A thought occurred to me; what if someone or something else had taken over my parents, Terminator 2 style? What if they planned to lull me into a false sense of security before murdering me mid-quiche. As if the day I had had already – the toilet teleportation, the vanishing vending machine, the magic book, hell, even the surfeit of left shoes – wasn’t strange enough. I hoped this was just my imagination earning its overtime pay with murderous, time travelling cyborgs, but given the way that the day was panning out I couldn’t be sure. Oh well, I supposed I had better get this over and done with.
“Coming” I yelled, as I made my way downstairs, not sure whether to expect lunch, or my untimely demise. Thankfully it appeared that lunch had won the battle of what was going to be downstairs to greet me, and my doom had been put on hold, at least for now. Although I thought I would have no appetite, I was surprisingly hungry when presented with a generous helping of lasagna and a distinct absence of killer cyborgs. Or perhaps it was just relief that it wasn’t quiche.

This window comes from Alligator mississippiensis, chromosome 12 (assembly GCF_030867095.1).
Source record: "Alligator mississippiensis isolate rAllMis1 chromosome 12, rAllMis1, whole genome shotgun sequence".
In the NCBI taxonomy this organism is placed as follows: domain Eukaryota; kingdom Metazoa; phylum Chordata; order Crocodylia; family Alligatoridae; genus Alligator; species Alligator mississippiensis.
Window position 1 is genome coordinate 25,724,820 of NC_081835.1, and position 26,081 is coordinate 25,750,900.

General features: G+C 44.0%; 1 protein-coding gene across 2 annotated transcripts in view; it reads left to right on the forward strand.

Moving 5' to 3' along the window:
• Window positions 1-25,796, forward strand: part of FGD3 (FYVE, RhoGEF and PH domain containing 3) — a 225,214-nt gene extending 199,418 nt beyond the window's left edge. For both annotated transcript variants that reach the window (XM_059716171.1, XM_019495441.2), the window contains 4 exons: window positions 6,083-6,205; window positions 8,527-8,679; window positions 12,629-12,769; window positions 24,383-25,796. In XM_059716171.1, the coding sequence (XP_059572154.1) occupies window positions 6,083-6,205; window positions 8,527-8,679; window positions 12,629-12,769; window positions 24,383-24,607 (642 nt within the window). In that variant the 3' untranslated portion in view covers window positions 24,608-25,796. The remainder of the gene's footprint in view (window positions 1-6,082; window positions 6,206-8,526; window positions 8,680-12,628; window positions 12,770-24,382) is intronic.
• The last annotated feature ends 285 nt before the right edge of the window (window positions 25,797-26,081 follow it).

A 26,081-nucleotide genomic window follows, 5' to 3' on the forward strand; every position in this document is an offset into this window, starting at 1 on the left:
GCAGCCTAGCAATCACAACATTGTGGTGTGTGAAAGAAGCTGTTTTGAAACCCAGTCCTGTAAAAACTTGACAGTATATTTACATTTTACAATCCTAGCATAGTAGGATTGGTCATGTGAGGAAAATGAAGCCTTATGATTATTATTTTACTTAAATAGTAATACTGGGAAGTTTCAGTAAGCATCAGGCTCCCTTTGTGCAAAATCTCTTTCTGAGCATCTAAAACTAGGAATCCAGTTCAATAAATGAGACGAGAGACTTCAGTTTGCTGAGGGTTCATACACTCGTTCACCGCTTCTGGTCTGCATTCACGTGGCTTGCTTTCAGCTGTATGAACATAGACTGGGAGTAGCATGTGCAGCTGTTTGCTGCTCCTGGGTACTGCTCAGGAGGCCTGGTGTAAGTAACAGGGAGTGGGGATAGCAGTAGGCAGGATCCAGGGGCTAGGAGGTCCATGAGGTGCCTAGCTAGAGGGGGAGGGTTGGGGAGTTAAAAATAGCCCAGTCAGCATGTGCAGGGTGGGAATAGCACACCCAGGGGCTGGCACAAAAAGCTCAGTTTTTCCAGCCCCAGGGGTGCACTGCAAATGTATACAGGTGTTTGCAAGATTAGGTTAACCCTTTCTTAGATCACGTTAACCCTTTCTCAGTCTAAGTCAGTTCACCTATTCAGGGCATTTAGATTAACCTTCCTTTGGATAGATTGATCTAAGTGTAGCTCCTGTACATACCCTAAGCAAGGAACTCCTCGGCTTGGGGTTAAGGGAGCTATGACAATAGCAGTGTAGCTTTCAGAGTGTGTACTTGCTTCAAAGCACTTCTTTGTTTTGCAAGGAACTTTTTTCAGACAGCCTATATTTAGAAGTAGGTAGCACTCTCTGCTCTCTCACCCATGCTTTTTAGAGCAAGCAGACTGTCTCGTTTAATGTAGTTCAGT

I figured I should probably use the time to ask my parents some questions. But what could I say? Hey folks, I found a secret book inside a magical vending machine but then I lost it and someone who knows it’s me may have found it and now my phone’s ordering me about and you’re not killer robots sent from the future to kill me are you? Hmm, probably not what I should go with. And yet, go with it is precisely what I did when my mother asked me if I enjoyed my bike ride that morning.
She nodded absentmindedly.